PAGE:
4th Sunday after Epiphany
February 2, 2014
Dear brothers and sisters in Christ,
The words that we heard in our Gospel lesson are interesting ones, aren’t they? These blessings, or these beatitudes as we often call them, come from Jesus’ famous “Sermon on the Mount.” While the beatitudes and blessings are famous, they can often be some of the most misunderstood words of Scripture when viewed by the unbelieving world. I’ll be honest, these aren’t necessarily the easiest words to understand that Jesus speaks to us. Especially when Jesus speaks in paradoxes, our minds sort of get rattled. A paradox is not a couple or pair of doctors (language joke), but a paradox is something that seems to contradict itself. Up seems down and down seems up. As you heard in the lesson, how can a poor person be rich or a sad person be happy? Nevertheless, Jesus goes on to describe that these people are blessed in God’s eyes. How can that be?
And here we see where the world around us begins to misunderstand these words. As unbelievers read and hear these words, they hear depressing statements or rules that limit fun. Why would anyone in their right mind want to be living in poverty, or sadness, or hunger or thirst? I want to be happy right now! I don’t want to be told how to live or what to believe! I want to live in the moment! Isn’t that the case? The unbelieving postmodern world celebrates religious diversity, as long as it isn’t a Christian agenda being politely shoved down their throats.
On the other side of the coin, the world also begins to misunderstand these words because they think that in their poverty, their humility, or their kindness, they will win the golden ticket to the heavenly party when they die. They think that their suffering earns salvation and they dismiss everything else in the bible and focus on these verses. They view these beatitudes as an equation on how to become Christian and an equation on how to get to heaven.
These words are not an equation for getting to heaven. These words are not “how to become Christian,” but “how Christians naturally are.” We need to remember to whom Jesus was preaching this and the purpose Jesus had in mind. The audience that Jesus was speaking to was primarily Jesus’ apostles and disciples, although it wouldn’t be surprising if some of the large crowds were listening in. The crowds were to hear and know what true disciples of Christ would look like and what qualities they would possess.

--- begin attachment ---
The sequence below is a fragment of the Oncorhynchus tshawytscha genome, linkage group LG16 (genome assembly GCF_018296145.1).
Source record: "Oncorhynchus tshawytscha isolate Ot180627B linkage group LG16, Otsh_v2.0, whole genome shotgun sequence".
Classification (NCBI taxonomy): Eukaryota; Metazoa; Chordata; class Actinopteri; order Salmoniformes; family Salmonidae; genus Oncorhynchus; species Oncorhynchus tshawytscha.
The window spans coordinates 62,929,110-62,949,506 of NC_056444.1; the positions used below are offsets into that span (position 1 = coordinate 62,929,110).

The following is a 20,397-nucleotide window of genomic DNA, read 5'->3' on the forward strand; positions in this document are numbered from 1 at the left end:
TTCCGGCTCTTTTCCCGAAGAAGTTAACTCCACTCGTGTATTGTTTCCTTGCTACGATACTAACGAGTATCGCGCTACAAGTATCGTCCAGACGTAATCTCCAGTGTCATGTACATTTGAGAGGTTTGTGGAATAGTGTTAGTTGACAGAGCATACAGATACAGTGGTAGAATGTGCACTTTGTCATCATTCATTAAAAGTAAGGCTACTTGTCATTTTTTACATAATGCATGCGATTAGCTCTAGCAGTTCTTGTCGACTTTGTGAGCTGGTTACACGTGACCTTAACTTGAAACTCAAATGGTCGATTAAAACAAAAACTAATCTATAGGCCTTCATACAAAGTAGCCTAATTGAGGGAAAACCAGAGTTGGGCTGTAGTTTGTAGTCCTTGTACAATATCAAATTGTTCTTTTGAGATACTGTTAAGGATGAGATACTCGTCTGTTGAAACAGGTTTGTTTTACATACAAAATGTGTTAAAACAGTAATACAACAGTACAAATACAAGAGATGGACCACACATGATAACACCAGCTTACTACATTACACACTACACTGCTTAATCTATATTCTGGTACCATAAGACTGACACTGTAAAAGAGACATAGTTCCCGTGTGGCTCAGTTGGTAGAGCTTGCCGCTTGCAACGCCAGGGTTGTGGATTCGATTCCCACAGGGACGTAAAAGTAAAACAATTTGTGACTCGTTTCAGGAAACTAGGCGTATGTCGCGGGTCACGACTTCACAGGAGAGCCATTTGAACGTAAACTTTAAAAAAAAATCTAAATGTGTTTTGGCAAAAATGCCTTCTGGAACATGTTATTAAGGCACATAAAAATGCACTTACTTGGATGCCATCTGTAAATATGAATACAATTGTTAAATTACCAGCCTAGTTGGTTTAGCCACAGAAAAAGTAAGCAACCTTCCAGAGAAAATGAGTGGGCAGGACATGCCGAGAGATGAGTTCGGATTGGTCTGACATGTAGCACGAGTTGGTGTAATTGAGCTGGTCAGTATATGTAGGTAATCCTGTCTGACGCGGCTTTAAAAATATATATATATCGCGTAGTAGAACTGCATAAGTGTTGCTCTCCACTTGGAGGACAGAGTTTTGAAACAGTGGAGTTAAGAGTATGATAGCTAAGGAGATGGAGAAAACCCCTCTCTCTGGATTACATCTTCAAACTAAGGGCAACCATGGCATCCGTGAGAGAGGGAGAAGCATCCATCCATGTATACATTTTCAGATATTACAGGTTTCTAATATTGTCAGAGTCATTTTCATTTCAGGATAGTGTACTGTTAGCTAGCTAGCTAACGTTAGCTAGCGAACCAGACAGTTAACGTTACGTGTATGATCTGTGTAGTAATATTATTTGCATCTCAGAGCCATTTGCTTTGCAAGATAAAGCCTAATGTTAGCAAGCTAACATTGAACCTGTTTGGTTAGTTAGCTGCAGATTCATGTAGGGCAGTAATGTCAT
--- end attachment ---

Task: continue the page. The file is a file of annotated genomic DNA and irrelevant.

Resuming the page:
We see that an overriding theme in this Epiphany season, and Jesus ministry, is that what the world thinks of Jesus and his followers is not what he and we really are. These words of Jesus go against everything that the world wants and how the world views life. It goes against everything that my sinful nature wants. Satan wants us to be happy with our sins. Our mind tries to rationalize our sinful decisions so that we don’t have to feel awkward or feel bad. Yet, Jesus tells us here that the poor in spirit and those who mourn will be blessed. Isn’t that a little weird? But not for a Christian. We are reminded that our entire life is to be that of contrition and repentance. We grieve as we see our sin unfold before our eyes. We are absolutely heartbroken because of that which we have done in the past. Our pet sins are laid out before God. We are terrified at the fact that God saw that one little thing that we did when we thought no one else was around. We cry over that because our sin has separated us from God. God demands perfection. We are a hopeless cause.
This is why we come before God in humility. And, we remember that Jesus speaks of poverty in the sphere of the spirit. It isn’t a virtue to take on a vow of poverty because poverty nor riches qualify or disqualify a person for heaven. The kingdom is for all people. But we come before God recognizing our spiritual poverty and unworthiness in God’s eyes. We can’t live up to God’s standards of perfection and we deserve God’s punishment. As Christians, we mourn over our sin. We are sad over our hopelessness. Naturally we also are saddened by the grief caused by sin in the world as sin gives us the one-two punch of losses and pain. As long as we live in a world of sin and as long as we sin daily, all we can do is stretch out our poor hands to God’s grace in Christ.
But Christians do not mourn like those who have no hope. The greatest comfort that we have as Christians is the absolution and forgiveness of sins pronounced upon every repentant sinner. Without that forgiveness, every other comfort in this life is shallow and vain. The poor in spirit know that they are also rich because of what they have inherited through Christ’s perfect sacrifice. God credits us the righteousness of Christ and has removed our sin forever! Christ is our Prince of peace and made us his children.